“I felt that there wasn’t too much information comparing the two concentrations,” Allen said. “I remember having a couple conversations with older students who were very frustrated with the change in the concentration. Based on those conversations, … I stuck with IR.”

According to Allen, about half of the students faced with the same decision in her year chose to concentrate in IAPA. She estimates “there are about 30 people left studying IR,” she said. 

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Dani Poloner ’24 is an IAPA concentrator and member of the Watson Institute’s Student Advisory Council, which brings student perspectives to the Watson Institute’s faculty and staff. He said that the IAPA concentration’s flexibility makes it easier to fulfill course requirements.

After meeting with his track advisor, Poloner learned that he had completed his electives as a first-semester sophomore, he said.

“The elective list doesn’t actually contain all the things that might count for the concentration,” he added. “One of the things I would love to change is to try to update the list a little more.”

Poloner enrolled at Brown in 2020, the first year the IAPA concentration was fully implemented. He says that the concentration “definitely does feel new at times.”

“Sometimes there are things that need to be updated,” Poloner said, referring to the list of elective options. “It’s just in its beginning stages, but that’s one of the reasons that the Student Advisory Council exists.”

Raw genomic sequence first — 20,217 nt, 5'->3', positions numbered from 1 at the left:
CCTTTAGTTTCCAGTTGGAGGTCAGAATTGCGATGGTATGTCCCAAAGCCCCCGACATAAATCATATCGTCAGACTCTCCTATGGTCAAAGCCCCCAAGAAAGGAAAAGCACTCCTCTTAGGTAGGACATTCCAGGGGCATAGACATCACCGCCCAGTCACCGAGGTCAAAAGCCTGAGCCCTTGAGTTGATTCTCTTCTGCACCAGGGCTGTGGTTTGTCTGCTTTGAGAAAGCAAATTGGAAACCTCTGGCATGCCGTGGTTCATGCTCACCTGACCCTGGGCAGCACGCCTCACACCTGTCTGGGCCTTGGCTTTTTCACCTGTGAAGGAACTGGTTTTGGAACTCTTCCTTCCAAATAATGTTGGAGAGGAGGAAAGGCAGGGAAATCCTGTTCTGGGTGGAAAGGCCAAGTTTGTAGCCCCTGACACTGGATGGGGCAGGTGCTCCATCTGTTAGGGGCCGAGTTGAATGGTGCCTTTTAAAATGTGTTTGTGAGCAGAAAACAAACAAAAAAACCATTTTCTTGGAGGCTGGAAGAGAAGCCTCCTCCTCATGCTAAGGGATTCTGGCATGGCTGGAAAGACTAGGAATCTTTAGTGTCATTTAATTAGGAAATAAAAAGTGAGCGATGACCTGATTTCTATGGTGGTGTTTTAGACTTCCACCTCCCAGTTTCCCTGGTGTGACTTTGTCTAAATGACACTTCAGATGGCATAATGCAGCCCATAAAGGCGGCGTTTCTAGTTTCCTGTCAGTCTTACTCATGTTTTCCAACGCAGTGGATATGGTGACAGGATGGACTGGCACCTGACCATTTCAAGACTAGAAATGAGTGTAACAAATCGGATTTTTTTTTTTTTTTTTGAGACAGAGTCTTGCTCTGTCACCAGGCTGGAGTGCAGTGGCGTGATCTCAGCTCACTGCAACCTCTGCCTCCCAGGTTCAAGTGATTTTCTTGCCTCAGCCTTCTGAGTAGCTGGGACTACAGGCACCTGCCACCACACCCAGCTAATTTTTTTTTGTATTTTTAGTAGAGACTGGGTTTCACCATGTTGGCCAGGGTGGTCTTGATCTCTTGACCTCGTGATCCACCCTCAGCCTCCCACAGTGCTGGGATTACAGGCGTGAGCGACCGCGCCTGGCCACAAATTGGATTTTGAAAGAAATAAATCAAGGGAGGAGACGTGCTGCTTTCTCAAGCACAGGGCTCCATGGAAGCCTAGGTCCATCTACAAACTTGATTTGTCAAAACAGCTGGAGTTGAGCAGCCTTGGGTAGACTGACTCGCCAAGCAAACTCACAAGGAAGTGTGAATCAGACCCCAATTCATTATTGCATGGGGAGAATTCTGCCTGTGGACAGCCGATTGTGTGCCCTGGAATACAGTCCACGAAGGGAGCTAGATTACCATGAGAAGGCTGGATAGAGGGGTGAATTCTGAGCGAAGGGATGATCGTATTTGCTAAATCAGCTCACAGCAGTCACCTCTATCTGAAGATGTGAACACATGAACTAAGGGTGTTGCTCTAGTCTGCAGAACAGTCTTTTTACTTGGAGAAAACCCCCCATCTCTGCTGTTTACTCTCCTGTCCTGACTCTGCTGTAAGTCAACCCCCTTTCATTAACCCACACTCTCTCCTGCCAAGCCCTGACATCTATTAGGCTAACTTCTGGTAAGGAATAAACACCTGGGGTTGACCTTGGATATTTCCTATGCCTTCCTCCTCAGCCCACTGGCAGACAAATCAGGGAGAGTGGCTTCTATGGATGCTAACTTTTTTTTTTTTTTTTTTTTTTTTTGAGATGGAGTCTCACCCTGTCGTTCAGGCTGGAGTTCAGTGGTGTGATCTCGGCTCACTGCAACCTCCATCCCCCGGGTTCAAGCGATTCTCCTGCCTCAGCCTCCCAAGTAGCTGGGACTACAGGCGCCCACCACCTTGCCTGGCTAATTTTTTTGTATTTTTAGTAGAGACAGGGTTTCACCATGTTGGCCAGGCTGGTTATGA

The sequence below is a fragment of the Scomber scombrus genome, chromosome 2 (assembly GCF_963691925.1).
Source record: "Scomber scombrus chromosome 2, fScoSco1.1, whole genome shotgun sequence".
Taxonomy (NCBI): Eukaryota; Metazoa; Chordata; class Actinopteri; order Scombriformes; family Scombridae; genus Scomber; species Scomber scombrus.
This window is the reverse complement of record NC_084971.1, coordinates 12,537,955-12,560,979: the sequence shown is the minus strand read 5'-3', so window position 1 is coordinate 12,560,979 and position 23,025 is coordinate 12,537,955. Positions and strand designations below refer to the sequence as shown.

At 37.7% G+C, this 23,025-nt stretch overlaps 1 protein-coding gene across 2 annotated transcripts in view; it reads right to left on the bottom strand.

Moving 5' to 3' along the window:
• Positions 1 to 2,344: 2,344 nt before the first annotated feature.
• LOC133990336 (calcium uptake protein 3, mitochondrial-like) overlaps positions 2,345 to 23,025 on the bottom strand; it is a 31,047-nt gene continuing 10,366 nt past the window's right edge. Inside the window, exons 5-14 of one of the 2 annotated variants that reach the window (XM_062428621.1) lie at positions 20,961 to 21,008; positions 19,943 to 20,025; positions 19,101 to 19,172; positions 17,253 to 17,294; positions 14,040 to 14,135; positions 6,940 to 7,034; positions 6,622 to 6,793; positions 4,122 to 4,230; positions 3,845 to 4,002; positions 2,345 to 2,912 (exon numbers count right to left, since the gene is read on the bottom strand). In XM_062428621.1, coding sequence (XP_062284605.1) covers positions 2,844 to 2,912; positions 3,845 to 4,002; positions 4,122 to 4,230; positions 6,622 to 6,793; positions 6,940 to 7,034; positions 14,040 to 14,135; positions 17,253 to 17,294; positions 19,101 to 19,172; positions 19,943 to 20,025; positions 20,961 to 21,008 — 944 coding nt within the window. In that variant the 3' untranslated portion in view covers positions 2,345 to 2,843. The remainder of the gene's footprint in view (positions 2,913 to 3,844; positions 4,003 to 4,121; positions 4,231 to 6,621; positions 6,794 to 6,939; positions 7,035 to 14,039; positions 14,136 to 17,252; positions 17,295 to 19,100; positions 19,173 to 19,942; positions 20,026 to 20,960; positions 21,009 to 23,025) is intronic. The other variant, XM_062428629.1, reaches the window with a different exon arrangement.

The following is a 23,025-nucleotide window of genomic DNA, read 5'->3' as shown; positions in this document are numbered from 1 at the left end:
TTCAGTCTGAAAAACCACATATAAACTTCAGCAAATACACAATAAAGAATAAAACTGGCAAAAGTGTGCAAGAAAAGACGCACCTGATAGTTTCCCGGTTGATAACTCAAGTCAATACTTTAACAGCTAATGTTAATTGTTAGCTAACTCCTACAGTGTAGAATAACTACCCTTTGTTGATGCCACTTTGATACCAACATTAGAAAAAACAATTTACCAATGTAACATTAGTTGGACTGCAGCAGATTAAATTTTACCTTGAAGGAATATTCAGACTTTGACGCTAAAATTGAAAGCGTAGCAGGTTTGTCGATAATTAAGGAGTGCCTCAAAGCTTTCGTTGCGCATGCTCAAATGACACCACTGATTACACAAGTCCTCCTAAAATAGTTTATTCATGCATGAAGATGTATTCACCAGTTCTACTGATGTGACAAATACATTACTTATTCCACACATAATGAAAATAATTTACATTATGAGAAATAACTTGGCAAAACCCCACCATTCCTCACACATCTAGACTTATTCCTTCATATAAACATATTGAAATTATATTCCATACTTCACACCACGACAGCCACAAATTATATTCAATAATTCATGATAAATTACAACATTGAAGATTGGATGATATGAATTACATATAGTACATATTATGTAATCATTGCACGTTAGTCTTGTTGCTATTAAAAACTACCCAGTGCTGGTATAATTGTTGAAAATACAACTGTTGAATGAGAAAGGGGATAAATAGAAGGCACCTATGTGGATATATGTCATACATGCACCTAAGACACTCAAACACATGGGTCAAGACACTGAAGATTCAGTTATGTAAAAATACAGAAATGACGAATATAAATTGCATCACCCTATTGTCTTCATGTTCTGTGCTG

Despite the numerous changes to course requirements included in the Watson Institute’s curricular overhaul, the three IAPA tracks — Development, Security and Policy and Governance — mirror the original three concentrations. 

The Watson Institute is “seeing, at least in the Policy and (Governance) track of IAPA, much of the same sort of students that we saw in the Public Policy (concentration),” said Anthony Levitas, director of the IAPA Policy and Governance track and the former director of the discontinued Public Policy concentration.

“The difference in advising students between the two possibilities hasn’t changed very much,” Levitas said. 

At the same time, some students graduating with a degree in Public Policy reacted negatively to the creation of IAPA because “there’s a sense of loss,” Levitas said. “The thing that they did, they went through and which … served them well will no longer be.” 

Students also asked whether their Public Policy concentration would be devalued because it was discontinued, according to Levitas. He said that a concentration “signals to the outside world what you’re interested in,” and discontinuance is almost never detrimental to a student. 

Looking forward, Levitas said that the IAPA concentration will allow for “a lot of possible synergies between (graduate programs) and the undergraduate program, with (the possibility of) Watson becoming a school and expanding what the possibilities for the concentration are.”

Whether IAPA will outperform the original Public Policy concentration “remains to be seen … in terms of how many students we have,” Levitas said. But “the students who have made the move to the new concentration are largely happy with it.”